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What makes a Good Business Name

A good name is one that tells the public who you are, what you do and the fact that you are incorporated.

The discussion of what constitutes a good name can best be dealt with if we examine what names are bad. At the top of the list of bad names is the use of a number as a business name. Example: 1234567 Alberta Ltd. The public perceives users of a numbered company because you have something to hide. It seems that every time you read about a corrupt politician or a slum landlord you also read that he carried on business using a numbered company. For this reason these names have negative connotations.

The next group of bad business names are those that contain laudatory or ambiguous terms such as; holdings, enterprises, developments, investments, international, trading or communications; to name just a few, are all bad terms to use to carry on business before the public. The public has no idea what any of these businesses do, the products sold or the services offered. The failure rate among these companies is extremely high. We believe this failure rate stems from the fact that the buying public, when viewing the name, will think that the owners are trying to make the company appear to be more important than it really is, then the perception is that it is not a company that they can trust.

To demonstrate this, try forming a distinctive corporate name by adding any laudatory term; above, in the middle of the phrase Bill's ____ Ltd. Now ask yourself. What does Bill do for a living? If you saw his name in the white pages of your phone book would you be reminded to call him? Once you saw the company name would you know what products or services Bill offers? If you remembered that Bill had a business would you know what section of the yellow pages to search for his phone number? As you can see, laudatory terms do far more damage than the impression you are trying to create by using them.

The third set of bad business names are those that use initials. We can all think of a couple of companies that have used initials successfully. IBM and A&W come to mind, however, who can think of 10 more. The reason for this is simple. The public tries to associate the initials as being an acronym or abbreviation for words. When the public can not determine the meaning of the initials they have nothing to associate with the business and therefore they forget who you are. Once the public forgets who you are they stop buying from you.

The fourth set of bad business names are geographic names. Calling your business Toronto International Trading Ltd. does not qualify it as being distinctive because of the fact that there are a thousand other companies within Toronto that could be using the geographic element in their name. Even though they may not be in related business circles, there will still be this similarity between them, and that is where the public's confusion begins.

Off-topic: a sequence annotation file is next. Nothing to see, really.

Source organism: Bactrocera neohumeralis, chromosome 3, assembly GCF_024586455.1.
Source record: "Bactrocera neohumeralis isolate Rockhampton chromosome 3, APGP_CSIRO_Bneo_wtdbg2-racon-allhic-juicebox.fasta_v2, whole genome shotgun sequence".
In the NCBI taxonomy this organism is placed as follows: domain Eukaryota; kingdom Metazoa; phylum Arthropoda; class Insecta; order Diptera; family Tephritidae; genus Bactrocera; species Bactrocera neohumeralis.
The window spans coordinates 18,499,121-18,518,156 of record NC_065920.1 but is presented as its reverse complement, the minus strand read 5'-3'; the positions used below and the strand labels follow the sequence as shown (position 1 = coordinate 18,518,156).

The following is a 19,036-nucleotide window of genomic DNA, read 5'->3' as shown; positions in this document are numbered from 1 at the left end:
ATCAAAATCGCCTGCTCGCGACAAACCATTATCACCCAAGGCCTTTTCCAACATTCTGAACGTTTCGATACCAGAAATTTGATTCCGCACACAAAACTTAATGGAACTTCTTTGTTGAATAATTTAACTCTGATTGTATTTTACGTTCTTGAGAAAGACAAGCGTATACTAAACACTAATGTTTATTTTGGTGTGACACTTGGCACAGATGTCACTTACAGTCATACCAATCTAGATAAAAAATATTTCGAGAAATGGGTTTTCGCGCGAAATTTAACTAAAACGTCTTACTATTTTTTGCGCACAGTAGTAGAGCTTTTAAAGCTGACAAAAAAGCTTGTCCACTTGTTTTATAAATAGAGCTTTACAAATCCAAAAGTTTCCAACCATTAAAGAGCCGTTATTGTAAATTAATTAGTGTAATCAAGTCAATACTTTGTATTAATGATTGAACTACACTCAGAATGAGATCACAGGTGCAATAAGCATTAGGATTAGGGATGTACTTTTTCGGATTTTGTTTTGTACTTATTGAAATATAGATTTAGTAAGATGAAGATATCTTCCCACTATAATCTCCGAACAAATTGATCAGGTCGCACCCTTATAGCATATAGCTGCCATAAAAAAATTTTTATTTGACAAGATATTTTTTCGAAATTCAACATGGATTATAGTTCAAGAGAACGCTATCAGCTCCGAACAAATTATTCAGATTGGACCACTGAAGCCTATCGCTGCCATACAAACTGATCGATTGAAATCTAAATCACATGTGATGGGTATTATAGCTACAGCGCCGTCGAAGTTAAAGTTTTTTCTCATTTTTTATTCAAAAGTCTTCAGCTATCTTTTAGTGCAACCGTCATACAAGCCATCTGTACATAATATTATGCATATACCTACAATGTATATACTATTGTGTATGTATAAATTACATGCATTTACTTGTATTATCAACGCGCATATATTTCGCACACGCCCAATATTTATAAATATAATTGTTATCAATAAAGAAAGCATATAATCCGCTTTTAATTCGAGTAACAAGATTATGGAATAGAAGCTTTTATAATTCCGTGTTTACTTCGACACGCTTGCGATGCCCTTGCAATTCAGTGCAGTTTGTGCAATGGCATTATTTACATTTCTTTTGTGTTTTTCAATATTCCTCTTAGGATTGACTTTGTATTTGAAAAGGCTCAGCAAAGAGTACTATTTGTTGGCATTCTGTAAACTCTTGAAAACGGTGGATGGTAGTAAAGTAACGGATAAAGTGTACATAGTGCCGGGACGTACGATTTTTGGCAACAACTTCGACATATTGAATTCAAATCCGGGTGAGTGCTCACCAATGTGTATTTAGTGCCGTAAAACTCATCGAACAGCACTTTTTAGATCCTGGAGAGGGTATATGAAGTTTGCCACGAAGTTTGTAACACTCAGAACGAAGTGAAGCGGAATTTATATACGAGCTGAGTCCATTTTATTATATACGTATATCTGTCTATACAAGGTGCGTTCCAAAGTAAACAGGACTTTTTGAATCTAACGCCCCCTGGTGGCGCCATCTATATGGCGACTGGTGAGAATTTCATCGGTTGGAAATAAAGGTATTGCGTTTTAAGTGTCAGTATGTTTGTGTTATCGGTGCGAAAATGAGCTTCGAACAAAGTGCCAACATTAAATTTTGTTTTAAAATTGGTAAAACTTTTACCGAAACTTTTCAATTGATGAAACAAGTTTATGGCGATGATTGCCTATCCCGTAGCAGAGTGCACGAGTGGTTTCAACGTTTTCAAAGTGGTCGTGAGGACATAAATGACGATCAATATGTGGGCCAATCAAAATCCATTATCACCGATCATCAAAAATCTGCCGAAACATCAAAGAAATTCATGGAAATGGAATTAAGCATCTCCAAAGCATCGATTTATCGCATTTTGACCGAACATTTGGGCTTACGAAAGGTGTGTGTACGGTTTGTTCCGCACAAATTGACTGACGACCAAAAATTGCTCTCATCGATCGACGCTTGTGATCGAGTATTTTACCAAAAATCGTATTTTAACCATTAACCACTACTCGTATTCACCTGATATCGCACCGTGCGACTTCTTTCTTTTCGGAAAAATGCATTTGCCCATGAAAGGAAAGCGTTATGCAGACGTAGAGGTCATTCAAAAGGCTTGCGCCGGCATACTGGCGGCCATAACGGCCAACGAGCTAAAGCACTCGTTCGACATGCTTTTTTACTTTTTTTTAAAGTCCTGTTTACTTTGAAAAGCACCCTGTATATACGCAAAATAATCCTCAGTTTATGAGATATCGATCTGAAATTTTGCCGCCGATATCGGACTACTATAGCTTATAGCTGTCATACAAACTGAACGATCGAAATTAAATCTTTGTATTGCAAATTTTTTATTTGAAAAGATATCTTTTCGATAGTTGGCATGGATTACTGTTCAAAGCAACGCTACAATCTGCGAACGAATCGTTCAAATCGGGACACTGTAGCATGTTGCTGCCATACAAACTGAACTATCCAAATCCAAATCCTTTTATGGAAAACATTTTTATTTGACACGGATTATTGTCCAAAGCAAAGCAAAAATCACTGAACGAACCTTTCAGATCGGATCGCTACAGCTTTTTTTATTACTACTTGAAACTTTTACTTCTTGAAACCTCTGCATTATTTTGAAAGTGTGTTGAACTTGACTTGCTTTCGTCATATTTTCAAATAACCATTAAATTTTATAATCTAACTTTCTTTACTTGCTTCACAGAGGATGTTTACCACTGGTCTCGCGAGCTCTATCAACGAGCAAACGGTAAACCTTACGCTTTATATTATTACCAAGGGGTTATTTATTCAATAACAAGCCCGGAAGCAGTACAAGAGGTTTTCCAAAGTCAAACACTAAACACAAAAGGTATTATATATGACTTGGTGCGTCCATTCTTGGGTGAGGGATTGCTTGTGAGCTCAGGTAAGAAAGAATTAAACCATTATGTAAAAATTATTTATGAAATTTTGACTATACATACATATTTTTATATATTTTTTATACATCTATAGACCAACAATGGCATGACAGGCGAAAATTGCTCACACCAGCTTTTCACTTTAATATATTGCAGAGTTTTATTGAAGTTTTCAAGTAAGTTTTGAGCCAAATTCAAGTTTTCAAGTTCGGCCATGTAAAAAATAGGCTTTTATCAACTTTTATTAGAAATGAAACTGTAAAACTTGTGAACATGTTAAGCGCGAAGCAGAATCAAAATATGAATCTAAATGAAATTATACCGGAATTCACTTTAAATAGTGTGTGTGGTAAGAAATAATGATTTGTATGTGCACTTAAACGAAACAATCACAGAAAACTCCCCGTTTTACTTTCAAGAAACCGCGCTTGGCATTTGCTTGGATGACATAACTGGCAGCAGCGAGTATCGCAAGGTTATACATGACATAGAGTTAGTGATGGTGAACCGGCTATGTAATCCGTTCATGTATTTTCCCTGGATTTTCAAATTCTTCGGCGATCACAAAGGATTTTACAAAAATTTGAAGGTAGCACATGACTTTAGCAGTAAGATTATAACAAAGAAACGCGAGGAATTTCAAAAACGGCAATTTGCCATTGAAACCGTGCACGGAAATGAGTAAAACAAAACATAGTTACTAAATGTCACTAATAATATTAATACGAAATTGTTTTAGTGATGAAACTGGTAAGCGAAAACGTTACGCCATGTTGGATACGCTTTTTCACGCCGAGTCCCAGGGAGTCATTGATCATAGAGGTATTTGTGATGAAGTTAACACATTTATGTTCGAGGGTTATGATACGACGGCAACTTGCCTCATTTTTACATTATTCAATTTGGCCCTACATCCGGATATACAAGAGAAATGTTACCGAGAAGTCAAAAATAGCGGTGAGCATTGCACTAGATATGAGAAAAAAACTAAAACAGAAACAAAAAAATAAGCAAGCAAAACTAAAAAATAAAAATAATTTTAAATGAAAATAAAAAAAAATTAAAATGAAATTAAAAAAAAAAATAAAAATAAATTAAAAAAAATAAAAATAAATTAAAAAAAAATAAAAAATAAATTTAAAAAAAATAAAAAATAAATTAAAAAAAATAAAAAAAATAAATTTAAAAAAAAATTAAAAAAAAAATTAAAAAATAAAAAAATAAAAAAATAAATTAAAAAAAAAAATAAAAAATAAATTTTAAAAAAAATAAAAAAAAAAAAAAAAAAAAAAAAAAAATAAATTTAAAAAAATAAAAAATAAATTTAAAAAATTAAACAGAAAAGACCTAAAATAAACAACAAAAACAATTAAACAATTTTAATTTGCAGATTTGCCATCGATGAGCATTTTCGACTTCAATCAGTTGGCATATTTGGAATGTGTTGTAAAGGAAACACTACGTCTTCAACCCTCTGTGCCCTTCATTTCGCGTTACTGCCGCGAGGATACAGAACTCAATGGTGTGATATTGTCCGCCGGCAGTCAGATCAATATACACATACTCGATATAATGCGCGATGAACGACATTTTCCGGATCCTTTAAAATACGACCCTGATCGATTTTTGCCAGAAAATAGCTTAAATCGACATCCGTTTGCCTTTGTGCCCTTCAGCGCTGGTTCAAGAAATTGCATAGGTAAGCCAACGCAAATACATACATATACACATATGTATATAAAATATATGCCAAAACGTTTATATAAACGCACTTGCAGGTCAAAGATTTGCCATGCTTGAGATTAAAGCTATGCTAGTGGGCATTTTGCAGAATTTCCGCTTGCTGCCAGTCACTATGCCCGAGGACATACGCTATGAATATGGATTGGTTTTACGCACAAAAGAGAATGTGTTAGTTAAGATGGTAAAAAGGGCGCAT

Far to many people who form companies believe that the name they select needs to be broad enough to encompass any activity that they may ever get involved in. The fact of the matter is that any business that grows to the point where it diversifies will also spin off a related company, with a new name, to pursue these new activities.

Good Names

Now that you have seen what constitutes a bad name lets examine how good names are derived. A good name consists of three elements.

First - A distinctive element.

    This is a word or phrase that clearly distinguishes your name from every other name in your field of competition. This word or phrase can be your own name or one that you have coined or invented.

Second - A descriptive character.

    This word or phrase describes to the public the nature of your work, the services you offer or the products that you sell. If you are in the trucking business, then do not be afraid to state so.

The last element is the legal element.

    Each province requires that each for profit corporation include as part of its name one of the following legal elements. Limited or Ltd., Corporation or Corp., Incorporated or Inc. All Provinces will also allow, under certain circumstances, the word "Canada" as the legal element.


A good name is one that tells the public who you are, what you do and the fact that you are incorporated. If we use our firms name as an example then;

  • the word "ARVIC" tells the public who we are;

  • the term "SEARCH SERVICES" tells the public the type of business we are in; and

  • the "INC" denotes the fact that we are incorporated.

We urge you to give your choice of name some consideration. Remember, if it works you will be stuck with it for a very long time. If it does not then you will be out of business.

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